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Refugees from the Balkan War (Photo: Carnegie Report, 1914, p. 152)



Refugees from the Balkan War
(Photo: Carnegie Report, 1914, p. 152)

Webdesign J. Groß

1914
Carnegie Endowment
for International Peace
:
Report on the Serbian Invasion of Kosovo during the First Balkan War

The International Commission to Inquire into the Causes and Conduct of the Balkan Wars, consisting of noted figures such as Prof. Josef Redlich, Baron Paul d'Estournelles de Constant, Justin Godart and Henry N. Brailsford, set out to review the tragic events of the Balkan Wars of 1912 and 1913. Much of the Commission's report is devoted to Macedonia and Bulgaria where the fighting was worst, but a small section is also devoted to the Serbian invasion of Kosovo in the autumn of 1912. Here is the text in question.

The orders given to the Slav armies were perhaps a trifle less barbarous [than to the Ottoman army]. It does not, however, follow that there was no intention of conquering the territory without maintaining an alien population there. "Orders of extermination" were not given, orders to the contrary were indeed given (see below). But in private conversations the same idea is constantly met. What proves that it was not a mere mode of speaking, is the fact that the Turkish population suffered at the hands of the Bulgarians, and the Albanian population at the hands of the Servians as well. As regards the Bulgarians, this is proved by the villages in which all the Turkish quarters were burned, and which were visited by the member of the Commission in Thrace. As to the Servians, we possess authentic evidence in the shape of a letter from a member of the Servian army, published in the Servian Socialist paper Radnitchke Novine, of October 9/22. The contents of this letter resemble only too closely the letters of the Greek soldiers. True, the reference here is to an expedition made to repress a revolt. "My dear Friend," writes the soldier, "I have no time to write to you at length, but I can tell you that appalling things are going on here. I am terrified by them, and constantly ask myself how men can be so barbarous as to commit such cruelties. It is horrible. I dare not (even if I had time, which I have not) tell you more, but I may say that Liouma (an Albanian region along the river of the same name), no longer exists. There is nothing but corpses, dust and ashes. There are villages of 100, 150, 200 houses, where there is no longer a single man, literally not one. We collect them in bodies of forty to fifty, and then we pierce them with our bayonets to the last man. Pillage is going on everywhere. The officers told the soldiers to go to Prisrend and sell the things they had stolen." The paper which published this letter adds: "Our friend tells us of things even more appalling than this (!); but they are so horrible and so heartrending that we prefer not to publish them."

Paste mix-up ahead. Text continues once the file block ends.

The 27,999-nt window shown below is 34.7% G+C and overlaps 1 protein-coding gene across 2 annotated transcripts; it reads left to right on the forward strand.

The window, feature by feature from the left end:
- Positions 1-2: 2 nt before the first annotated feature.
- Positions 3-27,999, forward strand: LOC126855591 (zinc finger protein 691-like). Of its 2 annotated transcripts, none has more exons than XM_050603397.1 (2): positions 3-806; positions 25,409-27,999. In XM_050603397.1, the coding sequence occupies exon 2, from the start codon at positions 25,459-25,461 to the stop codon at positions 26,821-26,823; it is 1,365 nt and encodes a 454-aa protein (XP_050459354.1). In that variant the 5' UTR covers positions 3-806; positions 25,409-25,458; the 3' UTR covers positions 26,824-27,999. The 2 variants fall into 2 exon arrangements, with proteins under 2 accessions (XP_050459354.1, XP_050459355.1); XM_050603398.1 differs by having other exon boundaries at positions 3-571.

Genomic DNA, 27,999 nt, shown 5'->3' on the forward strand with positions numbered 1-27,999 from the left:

The object of the Albanian expedition, referred to by the correspondent of the Radnitchke Novine, is known to have been the repression of the plans of the Albanians who had at this period revolted against the Servians. The Albanian revolt was represented by the Servians as the result of the activities of the Albanians in autonomous Albania, and at the same time of Bulgarian conspiracies. These two reasons are probable enough, but they do not exclude a third,— the state of mind of the Albanian population in subjection to Servia. This population had its own reasons for complaining of the Servian administration. The event is explained in a letter from Elbassan, published by a Bulgarian paper, (L'Echo de Bulgarie, September 28/October 11), and alleged to come "from a very reliable source." The Commission was not able to verify these statements, but there are no reasons for doubting them, in view of all that has been seen and heard: